When we relax, we can help the amygdala (the fight flight part of the brain) to reduce its control on our behaviour and responses.  The amygdala’s job is to keep us safe and when we are stressed and anxious it hijacks the intellectual part of the brain and shuts down our ability to make a proper assessment of a situation or to be creative in finding solutions. When we learn to relax and make relaxation part of our healthy practices, our ability to cope with stress improves, our mood improves and we are happier and calmer.  When we spend time relaxing, we allow our subconscious mind to process our thoughts, plans and intentions, and we increase serotonin (the feel-good chemical) and reduce cortisol (the stress chemical).

How to help children develop relaxation skills:

  • Do it! Model it. Our lives are so busy and initially it might feel like another thing on your to do list. But our children are always watching us and if we want them to be better at relaxing and meditating, we need to be modelling this behaviour.
  • Practise breathing exercises. Start with teaching how to breathe properly. Many adults and children take shallow breaths and do not know how to breath from their diaphragm. Deep breathing slows our heart rate, introduces more oxygen into the blood stream, which increases our energy, and also lets the brain know that we are ready to relax. It helps to combat cortisol and increases endorphins (another feel-good chemical). Deep breathing is so good for us but it takes practice.
    • Children can be taught to relax and can learn to use this technique when faced with stressful situations. You can encourage them to practise diaphragmatic breathing every day, for example, when they wake up in the morning, and the more they do so, the more they will become confident in using it.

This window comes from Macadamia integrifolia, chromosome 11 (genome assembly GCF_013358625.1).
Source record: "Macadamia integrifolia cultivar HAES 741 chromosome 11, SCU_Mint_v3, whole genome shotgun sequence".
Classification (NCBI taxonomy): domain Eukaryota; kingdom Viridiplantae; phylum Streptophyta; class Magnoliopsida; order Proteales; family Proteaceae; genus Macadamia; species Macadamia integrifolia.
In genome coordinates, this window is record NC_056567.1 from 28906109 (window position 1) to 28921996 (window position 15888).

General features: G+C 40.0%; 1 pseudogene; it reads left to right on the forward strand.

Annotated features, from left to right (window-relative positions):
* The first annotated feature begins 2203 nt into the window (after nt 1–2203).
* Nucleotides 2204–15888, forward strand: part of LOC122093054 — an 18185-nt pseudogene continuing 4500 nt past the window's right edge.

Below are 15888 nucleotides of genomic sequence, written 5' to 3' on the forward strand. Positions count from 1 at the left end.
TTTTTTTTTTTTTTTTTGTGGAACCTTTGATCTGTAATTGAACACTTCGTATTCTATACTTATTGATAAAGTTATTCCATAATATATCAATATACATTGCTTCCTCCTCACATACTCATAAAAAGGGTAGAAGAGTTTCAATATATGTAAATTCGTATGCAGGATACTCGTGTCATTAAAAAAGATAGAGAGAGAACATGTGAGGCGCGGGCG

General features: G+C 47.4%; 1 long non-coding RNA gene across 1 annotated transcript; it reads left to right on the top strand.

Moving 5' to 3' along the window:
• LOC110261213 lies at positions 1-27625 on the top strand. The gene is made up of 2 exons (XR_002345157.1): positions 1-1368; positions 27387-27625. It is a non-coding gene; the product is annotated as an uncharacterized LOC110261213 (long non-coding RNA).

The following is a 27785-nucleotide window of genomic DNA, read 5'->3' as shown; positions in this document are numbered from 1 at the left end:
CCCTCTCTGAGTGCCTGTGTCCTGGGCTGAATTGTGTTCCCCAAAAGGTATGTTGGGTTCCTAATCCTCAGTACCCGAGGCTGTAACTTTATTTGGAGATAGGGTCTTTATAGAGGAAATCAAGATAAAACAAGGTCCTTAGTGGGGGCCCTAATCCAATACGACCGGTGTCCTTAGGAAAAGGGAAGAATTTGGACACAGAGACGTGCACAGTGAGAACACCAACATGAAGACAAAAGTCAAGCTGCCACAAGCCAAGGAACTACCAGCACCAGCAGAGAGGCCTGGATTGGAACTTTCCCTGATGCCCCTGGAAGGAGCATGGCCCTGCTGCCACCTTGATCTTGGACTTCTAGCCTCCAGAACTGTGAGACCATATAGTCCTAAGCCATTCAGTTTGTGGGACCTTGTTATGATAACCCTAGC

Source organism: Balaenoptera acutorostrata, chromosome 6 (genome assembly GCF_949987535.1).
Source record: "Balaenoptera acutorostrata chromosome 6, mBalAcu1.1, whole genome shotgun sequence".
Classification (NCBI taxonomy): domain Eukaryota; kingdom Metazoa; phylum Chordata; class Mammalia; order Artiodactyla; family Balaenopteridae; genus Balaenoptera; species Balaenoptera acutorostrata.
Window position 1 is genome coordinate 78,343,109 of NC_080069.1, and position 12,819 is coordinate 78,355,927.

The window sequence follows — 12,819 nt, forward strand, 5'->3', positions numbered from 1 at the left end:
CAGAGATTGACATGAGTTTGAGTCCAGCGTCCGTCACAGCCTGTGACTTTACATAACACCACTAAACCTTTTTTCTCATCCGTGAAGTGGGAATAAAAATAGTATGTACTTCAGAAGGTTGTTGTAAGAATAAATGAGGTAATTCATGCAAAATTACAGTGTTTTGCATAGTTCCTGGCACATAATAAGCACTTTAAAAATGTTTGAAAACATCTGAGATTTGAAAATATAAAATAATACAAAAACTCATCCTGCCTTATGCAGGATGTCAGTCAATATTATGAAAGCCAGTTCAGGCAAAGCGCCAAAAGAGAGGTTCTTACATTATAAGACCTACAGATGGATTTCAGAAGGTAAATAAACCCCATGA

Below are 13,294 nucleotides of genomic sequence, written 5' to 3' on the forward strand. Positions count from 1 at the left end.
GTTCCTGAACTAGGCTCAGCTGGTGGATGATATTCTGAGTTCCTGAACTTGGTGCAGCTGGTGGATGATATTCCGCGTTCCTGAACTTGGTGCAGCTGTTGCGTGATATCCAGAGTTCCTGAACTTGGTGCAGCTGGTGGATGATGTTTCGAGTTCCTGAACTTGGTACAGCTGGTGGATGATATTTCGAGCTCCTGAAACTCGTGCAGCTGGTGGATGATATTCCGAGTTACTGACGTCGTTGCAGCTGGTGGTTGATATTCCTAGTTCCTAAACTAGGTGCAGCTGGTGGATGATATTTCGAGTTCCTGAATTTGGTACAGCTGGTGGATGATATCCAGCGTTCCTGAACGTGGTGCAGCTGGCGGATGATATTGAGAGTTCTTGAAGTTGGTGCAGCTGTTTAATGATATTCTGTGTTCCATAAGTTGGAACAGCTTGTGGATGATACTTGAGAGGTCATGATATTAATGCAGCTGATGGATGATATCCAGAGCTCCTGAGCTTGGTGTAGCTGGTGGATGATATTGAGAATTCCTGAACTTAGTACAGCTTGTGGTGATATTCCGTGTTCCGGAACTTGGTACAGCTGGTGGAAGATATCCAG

• Here are 2 breathing techniques you can teach a child. At first its best to have them lying down to learn the proper way to breathe. Then you can expand this exercise by having them sitting upright in a chair or couch. Have them lying on their back and ask them to put their hand on their belly so they can feel their belly rise (on the in-breath) and fall (on the out-breath).
      • Breathe in slowly through their nose and out through their mouth like they are trying to move a feather up in the air.
      • Breathe in slowly then hold their breath for 1,2,3. Breath out and say the word ‘relax’ to themselves in a calm internal voice.
    • This is more important as children get older and especially important for teenagers. Creating a relaxing space and encouraging your child to take time to relax. This may be a den or a bean bag for a younger child, or a space within their own bedroom for a teenager. Remove distractions, especially devices. Suggest they leave these somewhere else while they relax. Having a particular blanket or cushion that you use when you relax together will also give them an association that this is now the time we relax.